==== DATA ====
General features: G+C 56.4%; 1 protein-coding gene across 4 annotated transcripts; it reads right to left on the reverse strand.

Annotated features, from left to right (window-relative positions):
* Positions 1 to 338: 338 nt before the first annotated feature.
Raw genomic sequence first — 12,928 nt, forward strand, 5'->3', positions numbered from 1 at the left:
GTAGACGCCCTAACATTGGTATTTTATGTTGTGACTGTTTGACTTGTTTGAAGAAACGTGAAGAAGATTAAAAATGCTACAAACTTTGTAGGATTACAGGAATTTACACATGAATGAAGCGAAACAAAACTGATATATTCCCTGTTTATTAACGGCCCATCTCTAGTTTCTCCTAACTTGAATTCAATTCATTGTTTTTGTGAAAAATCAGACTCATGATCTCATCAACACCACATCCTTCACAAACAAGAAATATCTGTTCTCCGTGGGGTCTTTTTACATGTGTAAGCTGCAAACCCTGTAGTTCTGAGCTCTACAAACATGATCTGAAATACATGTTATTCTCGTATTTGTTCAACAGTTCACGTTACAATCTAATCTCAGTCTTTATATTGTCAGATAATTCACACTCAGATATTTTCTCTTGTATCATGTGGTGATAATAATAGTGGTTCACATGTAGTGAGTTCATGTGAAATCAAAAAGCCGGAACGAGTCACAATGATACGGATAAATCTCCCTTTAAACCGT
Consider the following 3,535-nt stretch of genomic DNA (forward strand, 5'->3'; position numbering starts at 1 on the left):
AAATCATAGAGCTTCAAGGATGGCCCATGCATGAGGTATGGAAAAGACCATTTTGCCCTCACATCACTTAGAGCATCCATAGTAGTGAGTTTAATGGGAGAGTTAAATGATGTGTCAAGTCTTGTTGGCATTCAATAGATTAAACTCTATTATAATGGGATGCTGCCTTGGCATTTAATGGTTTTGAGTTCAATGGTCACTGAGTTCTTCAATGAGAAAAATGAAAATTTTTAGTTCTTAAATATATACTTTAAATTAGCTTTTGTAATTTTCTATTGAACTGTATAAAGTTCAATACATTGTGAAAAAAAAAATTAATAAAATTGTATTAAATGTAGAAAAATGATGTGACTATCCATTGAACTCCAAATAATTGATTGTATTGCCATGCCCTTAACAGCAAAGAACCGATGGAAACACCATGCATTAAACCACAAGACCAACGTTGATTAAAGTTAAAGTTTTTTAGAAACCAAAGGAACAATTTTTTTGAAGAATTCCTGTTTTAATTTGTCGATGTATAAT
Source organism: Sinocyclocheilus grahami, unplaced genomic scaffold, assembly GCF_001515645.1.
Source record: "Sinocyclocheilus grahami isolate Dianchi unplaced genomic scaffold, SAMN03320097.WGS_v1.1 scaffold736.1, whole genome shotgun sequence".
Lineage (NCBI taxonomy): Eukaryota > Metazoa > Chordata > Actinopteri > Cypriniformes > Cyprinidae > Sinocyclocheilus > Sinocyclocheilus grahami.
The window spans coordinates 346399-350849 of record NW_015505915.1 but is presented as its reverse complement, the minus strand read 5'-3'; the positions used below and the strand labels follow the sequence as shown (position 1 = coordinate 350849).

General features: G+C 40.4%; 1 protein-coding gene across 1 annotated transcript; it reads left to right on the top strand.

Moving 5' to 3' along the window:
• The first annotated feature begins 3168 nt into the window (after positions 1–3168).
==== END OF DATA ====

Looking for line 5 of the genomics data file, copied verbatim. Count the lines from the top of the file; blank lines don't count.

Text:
GTAGACGCCCTAACATTGGTATTTTATGTTGTGACTGTTTGACTTGTTTGAAGAAACGTGAAGAAGATTAAAAATGCTACAAACTTTGTAGGATTACAGGAATTTACACATGAATGAAGCGAAACAAAACTGATATATTCCCTGTTTATTAACGGCCCATCTCTAGTTTCTCCTAACTTGAATTCAATTCATTGTTTTTGTGAAAAATCAGACTCATGATCTCATCAACACCACATCCTTCACAAACAAGAAATATCTGTTCTCCGTGGGGTCTTTTTACATGTGTAAGCTGCAAACCCTGTAGTTCTGAGCTCTACAAACATGATCTGAAATACATGTTATTCTCGTATTTGTTCAACAGTTCACGTTACAATCTAATCTCAGTCTTTATATTGTCAGATAATTCACACTCAGATATTTTCTCTTGTATCATGTGGTGATAATAATAGTGGTTCACATGTAGTGAGTTCATGTGAAATCAAAAAGCCGGAACGAGTCACAATGATACGGATAAATCTCCCTTTAAACCGT